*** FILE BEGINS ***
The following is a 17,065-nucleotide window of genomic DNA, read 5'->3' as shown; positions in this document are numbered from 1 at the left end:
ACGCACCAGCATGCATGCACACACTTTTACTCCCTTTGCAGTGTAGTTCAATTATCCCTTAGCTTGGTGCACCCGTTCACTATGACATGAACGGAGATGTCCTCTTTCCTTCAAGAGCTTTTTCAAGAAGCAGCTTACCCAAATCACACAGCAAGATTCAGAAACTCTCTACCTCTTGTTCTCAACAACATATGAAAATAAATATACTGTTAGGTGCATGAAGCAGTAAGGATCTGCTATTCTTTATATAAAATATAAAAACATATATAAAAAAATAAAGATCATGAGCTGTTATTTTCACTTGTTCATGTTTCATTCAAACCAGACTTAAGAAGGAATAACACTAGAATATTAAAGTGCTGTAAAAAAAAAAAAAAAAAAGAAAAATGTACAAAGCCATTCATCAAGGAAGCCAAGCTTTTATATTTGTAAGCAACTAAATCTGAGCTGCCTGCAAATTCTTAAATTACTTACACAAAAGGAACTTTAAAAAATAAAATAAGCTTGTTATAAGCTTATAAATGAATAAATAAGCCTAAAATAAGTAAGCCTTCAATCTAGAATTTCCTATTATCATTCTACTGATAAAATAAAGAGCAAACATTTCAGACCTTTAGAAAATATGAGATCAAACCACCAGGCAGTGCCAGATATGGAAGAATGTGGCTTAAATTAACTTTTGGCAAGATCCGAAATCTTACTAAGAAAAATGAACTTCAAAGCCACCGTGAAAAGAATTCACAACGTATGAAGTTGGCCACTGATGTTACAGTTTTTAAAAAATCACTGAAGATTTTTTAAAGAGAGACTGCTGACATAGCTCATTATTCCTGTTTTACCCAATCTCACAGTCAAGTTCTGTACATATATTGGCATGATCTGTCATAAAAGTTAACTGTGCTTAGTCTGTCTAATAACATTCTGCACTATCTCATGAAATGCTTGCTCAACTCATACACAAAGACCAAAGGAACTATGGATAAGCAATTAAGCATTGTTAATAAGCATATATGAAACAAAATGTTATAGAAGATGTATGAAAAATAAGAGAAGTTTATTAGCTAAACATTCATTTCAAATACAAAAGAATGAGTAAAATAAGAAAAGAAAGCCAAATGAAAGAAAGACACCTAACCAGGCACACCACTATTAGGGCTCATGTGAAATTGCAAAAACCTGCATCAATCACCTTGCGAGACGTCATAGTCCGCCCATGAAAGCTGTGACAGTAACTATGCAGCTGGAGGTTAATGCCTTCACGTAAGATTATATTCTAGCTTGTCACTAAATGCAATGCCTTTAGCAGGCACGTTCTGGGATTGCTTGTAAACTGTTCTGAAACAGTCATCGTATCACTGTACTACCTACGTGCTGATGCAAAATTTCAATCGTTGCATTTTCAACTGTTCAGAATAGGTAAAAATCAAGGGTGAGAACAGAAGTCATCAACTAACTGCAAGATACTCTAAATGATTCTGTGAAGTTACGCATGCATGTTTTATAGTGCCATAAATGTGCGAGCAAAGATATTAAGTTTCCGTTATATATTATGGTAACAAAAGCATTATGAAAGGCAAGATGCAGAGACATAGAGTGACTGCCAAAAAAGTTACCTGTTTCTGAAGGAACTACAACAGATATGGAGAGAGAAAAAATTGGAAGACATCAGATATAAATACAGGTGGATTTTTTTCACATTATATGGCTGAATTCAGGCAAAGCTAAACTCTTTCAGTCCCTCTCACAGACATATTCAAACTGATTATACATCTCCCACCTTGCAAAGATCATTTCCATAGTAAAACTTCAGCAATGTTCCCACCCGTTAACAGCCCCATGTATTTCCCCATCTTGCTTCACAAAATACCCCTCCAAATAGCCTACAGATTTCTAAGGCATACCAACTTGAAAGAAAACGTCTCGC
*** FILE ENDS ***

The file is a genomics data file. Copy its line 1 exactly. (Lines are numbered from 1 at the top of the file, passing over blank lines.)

The following is a 17,065-nucleotide window of genomic DNA, read 5'->3' as shown; positions in this document are numbered from 1 at the left end: